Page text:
The vehicles in Pittsburg State University’s motor pool burn thousands of gallons of gasoline each year. Recently, the university added two new vehicles to its fleet that officials hope will help reduce its gas consumption.

The vehicles in Pittsburg State University’s motor pool burn thousands of gallons of gasoline each year. Recently, the university added two new vehicles to its fleet that officials hope will help reduce its gas consumption.

This week, vehicle maintenance workers are preparing two 2012 Ford Fusion hybrids to hit the road soon after spring break.

Vehicle maintenance supervisor Kurt Kasjaka said the new hybrids are well-equipped and are five-star crash rated.

“They’re fully equipped, but that’s pretty much a given with hybrids now,” Kasjaka said."

The hybrids drive like conventional sedans except for the lack of engine noise when they are running on battery power. Most importantly, Kasjaka said, the hybrids are expected to get about 41 miles per gallon in city driving and 36 miles per gallon on the highway, number amounts that are usually reversed.

“Hybrids have gasoline and electric motors,” Kasjaka said. “They run on the electric motor in town, and on the highway it switches to gasoline, which recharges the batteries for in-town driving.” The university currently uses 2008 Chevy Impalas, which get about 33 miles per gallon.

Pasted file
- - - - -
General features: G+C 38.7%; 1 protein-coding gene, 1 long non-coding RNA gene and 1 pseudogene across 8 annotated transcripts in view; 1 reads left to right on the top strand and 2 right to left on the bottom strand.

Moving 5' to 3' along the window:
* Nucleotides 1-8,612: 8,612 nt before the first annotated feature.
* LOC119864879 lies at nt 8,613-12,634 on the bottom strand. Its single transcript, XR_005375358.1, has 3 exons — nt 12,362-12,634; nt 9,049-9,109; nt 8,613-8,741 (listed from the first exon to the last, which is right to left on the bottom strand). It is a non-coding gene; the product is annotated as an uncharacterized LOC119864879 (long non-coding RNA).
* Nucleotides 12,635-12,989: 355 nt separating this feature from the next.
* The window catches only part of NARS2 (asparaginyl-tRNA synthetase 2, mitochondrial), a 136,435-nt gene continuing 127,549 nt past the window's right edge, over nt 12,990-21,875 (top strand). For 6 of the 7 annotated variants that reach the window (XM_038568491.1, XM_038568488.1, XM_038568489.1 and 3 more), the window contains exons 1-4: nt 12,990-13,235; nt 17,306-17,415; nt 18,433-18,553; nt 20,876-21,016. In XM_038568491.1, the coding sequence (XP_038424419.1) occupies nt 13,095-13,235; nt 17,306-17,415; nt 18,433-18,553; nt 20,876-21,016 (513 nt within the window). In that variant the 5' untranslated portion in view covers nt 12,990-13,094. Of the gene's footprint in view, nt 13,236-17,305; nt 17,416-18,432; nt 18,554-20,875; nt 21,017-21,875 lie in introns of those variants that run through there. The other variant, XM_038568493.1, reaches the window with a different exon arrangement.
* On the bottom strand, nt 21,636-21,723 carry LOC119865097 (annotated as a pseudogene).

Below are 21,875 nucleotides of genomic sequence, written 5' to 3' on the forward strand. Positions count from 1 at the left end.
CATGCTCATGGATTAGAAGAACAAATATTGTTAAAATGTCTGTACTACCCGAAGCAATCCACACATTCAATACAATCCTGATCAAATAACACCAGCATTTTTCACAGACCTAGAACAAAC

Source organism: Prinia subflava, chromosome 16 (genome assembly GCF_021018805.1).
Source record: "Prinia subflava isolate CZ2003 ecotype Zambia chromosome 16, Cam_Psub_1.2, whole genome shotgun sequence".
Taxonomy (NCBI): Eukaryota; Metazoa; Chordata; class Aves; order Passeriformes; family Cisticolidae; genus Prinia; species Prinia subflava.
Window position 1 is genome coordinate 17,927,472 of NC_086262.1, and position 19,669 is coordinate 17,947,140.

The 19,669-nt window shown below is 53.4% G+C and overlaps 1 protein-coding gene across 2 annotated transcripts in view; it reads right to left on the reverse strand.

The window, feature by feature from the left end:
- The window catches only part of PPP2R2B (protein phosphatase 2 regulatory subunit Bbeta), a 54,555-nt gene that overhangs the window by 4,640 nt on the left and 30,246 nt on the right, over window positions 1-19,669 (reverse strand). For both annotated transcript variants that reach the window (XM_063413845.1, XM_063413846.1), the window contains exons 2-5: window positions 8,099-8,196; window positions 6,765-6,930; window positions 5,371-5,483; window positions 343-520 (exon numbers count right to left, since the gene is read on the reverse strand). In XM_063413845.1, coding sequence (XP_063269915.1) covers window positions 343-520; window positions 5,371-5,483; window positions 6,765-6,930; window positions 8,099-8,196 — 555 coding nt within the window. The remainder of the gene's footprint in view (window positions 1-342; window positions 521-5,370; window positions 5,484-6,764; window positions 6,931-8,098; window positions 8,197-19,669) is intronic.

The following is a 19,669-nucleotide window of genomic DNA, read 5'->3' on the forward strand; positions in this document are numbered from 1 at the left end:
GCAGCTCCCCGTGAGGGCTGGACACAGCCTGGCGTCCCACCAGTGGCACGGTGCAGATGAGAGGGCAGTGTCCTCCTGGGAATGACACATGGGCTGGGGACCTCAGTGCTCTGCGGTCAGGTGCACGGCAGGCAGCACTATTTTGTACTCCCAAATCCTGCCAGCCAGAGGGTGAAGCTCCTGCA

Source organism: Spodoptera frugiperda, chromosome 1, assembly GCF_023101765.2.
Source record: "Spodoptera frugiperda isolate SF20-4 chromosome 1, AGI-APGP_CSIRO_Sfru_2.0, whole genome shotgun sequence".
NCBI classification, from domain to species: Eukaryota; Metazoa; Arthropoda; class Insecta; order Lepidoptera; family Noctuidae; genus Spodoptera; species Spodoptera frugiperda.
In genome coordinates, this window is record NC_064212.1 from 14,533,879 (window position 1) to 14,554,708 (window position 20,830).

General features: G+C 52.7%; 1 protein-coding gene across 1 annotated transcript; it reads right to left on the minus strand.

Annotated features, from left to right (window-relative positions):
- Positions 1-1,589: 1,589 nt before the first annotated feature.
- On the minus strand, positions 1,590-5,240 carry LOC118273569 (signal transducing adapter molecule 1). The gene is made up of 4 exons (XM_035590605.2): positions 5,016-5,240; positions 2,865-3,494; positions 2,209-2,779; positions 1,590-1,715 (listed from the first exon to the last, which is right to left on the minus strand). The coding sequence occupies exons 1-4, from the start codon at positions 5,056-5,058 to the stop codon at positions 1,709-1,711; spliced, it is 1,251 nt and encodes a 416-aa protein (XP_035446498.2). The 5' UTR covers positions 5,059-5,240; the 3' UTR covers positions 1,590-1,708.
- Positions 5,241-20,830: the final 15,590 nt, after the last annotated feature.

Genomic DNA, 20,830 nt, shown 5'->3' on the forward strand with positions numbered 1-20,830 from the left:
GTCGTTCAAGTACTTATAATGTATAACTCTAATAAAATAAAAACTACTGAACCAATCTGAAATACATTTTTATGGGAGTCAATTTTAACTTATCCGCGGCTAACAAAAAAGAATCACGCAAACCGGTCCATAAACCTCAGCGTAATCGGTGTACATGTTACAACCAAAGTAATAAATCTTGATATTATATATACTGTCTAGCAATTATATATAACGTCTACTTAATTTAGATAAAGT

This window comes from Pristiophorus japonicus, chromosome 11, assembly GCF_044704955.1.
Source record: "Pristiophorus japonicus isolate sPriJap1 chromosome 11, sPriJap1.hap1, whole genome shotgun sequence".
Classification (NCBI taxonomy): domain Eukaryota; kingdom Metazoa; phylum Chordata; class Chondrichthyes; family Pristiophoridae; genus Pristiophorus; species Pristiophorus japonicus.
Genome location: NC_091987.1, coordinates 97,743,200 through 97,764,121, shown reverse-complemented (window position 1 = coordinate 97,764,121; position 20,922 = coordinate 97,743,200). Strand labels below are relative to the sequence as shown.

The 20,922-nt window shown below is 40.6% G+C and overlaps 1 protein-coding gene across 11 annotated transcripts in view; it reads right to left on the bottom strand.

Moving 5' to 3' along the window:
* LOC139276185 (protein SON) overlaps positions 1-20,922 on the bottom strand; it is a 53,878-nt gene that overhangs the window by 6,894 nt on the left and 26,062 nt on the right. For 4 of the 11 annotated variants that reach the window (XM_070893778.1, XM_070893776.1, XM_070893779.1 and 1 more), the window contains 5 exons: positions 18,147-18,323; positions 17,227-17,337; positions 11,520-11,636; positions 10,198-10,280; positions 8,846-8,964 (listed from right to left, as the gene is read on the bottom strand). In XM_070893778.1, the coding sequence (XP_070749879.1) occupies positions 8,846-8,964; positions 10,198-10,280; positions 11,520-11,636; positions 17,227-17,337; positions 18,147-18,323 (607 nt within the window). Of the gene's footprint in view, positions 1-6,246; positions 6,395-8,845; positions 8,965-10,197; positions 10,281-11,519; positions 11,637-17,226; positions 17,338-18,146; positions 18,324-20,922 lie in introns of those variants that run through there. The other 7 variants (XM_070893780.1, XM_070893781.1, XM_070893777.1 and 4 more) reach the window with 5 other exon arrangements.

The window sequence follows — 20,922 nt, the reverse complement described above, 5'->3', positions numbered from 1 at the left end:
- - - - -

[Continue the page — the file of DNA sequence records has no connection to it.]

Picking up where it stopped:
But even with gas hovering around $3.70 a gallon, Kasjaka said, it’s unlikely that the hybrids will actually save the university money over their lifespan. That’s because their initial cost of $26,000 each is higher than that of a comparable conventional sedan.

“If you think you’re going to save enough money to pay for the car, you’re not,” Kasjaka said. “But the hybrid does cut down on the amount of gas you burn and reduces your carbon footprint and that was the reason for adding them to the fleet.”

Kasjaka, who has been with PSU for 21 years, said adding the new technology to the motor pool means learning some new things, and that excites him.

“We’re still learning about the cars,” Kasjaka said, “but Kenny (Edwards) and I like a challenge.”

Edwards, Kasjaka’s assistant, is already ahead of the curve on hybrid technology, Kasjaka said, because he already owns a hybrid. At one time, he even used a kit to convert a gas-powered car to battery power.

“He’s going to be my go-to guy on these,” Kasjaka said.

Ron Womble contributed to this report.